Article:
Lorenzo Fertitta on Reebok deal: We knew we weren't going to make everybody happy
Following months of speculation, the UFC finally released the sponsorship numbers associated with their new uniform and outfitting deal with Reebok and according to executives the vast majority of fighters they've spoken with were happy although there were certainly detractors as well.
The payouts are funded through a tenured-based system along with champions and title contenders getting a larger share of the money on a per fight basis.
The original system was going to be based on the UFC rankings, but feedback from fighters, fans and media ultimately forced officials to change direction. Fighters will now be paid based solely on tenure with the UFC as well as fights that took place in Strikeforce and the WEC while Zuffa (parent company of the UFC) owned those organizations as well.
The numbers for the Reebok deal -- which lasts for five and a half years starting in July -- won't be disclosed publicly since the UFC is a privately traded company, but according to co-owner Lorenzo Fertitta the lion's share of the money from the sponsorship is being funneled back to the fighters with a minimal amount kept to help fray operating costs for the program.
"I can tell you this -- all of the revenue we are receiving from Reebok is being distributed to the fighters," Fertitta said on Wednesday. "We essentially looked at the compensation tiers and they were based on the distribution of the revenue from the Reebok contract to the athletes over the next five and a half years. The only revenue that is coming through from Reebok that is not included to be distributed to the fighters will be used to cover direct operating costs for this program."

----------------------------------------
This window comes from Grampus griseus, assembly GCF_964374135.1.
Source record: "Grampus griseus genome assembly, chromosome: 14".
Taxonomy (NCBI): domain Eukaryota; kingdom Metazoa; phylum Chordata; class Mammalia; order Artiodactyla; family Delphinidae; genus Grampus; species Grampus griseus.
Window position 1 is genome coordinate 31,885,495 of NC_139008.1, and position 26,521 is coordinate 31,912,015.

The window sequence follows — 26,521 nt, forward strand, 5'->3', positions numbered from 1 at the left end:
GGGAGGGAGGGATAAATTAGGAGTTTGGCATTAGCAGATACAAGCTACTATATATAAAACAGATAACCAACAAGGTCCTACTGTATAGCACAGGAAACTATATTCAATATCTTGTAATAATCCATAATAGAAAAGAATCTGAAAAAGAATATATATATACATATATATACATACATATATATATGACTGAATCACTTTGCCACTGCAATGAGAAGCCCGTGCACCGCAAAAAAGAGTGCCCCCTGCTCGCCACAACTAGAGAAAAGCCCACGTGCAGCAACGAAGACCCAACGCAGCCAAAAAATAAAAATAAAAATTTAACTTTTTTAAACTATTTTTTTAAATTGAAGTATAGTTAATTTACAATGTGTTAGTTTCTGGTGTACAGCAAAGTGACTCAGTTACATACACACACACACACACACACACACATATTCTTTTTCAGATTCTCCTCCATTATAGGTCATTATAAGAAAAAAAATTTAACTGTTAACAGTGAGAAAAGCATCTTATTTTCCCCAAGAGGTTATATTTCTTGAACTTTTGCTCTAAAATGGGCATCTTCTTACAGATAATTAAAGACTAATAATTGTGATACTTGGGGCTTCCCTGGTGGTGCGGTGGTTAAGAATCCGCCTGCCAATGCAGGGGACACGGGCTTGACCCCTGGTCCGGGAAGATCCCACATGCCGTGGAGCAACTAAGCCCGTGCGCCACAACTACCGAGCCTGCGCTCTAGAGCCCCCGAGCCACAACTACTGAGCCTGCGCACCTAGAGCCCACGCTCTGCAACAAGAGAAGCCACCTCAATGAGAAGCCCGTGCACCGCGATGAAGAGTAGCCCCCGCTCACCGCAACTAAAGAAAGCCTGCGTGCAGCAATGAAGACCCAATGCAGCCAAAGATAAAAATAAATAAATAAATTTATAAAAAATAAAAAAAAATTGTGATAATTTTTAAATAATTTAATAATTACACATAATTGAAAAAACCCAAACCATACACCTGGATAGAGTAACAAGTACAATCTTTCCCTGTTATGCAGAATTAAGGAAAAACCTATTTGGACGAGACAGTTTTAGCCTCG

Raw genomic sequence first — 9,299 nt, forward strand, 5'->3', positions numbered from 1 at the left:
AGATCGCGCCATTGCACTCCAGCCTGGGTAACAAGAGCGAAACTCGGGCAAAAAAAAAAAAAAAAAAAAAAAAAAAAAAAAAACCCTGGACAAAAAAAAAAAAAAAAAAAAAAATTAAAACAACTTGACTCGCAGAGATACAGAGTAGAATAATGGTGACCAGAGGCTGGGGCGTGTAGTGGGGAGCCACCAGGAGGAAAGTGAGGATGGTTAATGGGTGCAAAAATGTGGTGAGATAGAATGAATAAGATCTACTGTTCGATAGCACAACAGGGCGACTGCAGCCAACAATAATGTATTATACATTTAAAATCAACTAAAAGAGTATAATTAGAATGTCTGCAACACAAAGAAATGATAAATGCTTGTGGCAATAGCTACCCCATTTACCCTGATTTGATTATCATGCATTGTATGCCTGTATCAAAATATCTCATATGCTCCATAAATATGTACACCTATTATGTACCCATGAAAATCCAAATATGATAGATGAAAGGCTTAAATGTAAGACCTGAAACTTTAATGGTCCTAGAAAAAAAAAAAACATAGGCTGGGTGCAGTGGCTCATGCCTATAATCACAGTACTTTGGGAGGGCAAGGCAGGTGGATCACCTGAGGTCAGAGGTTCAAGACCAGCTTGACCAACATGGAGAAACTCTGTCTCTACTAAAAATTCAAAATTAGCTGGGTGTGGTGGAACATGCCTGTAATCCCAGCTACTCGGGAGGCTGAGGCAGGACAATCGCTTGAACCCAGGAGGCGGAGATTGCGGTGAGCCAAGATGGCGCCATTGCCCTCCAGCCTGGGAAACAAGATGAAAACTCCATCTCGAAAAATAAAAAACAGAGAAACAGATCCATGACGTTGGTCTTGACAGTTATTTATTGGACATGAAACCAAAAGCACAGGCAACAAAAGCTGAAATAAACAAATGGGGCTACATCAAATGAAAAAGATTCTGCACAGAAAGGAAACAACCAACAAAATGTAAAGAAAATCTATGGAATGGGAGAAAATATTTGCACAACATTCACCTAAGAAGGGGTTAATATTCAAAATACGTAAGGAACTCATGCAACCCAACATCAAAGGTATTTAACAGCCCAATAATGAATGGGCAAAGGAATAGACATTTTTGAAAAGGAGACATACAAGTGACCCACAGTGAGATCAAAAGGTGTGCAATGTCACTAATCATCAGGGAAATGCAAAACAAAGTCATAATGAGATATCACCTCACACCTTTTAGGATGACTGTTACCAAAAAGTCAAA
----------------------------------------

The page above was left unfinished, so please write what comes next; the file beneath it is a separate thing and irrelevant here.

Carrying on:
The UFC has hired a new equipment manager who previously worked with the NFL to help with the outfitting policy, which covers fighters from the start of fight week through the event itself. Fighters and their camps are expected to wear Reebok branded gear the entire week and during any UFC functions they attend during that week.
Fighters are allowed to have sponsors outside of the cage, whether it's apparel, supplements or any other endorsement deal, but they cannot wear that into the Octagon. UFC president Dana White says what the UFC is doing isn't that dissimilar from other sports organizations like the NFL or NBA.
For instance, New England Patriot quarterback Tom Brady has an endorsement deal with Under Armour, but he's required to wear only Nike products on the field because they are contracted to provide uniforms for the NFL.
"It's no different than any other sport," White said. "Other sports, lots of guys are sponsored by different brands outside of the NFL, outside of the NBA, it's no different than that. The UFC's just catching up now. There's going to be clothing companies out there and other sponsors that if you're business is mixed martial arts, you're going to want some of the best guys and some of those popular guys in the sport represent your brand.
"Ronda Rousey does very, very well in sponsorship. She's never worn one of them into the Octagon."
UFC officials also confirmed that the money is paid directly to the fighters, but the coaches and corners who area also required to wear Reebok during fight week will not be compensated in any additional way. Ultimately it's 'up to the fighters' if they decide to pay a coach money for wearing Reebok during fight week.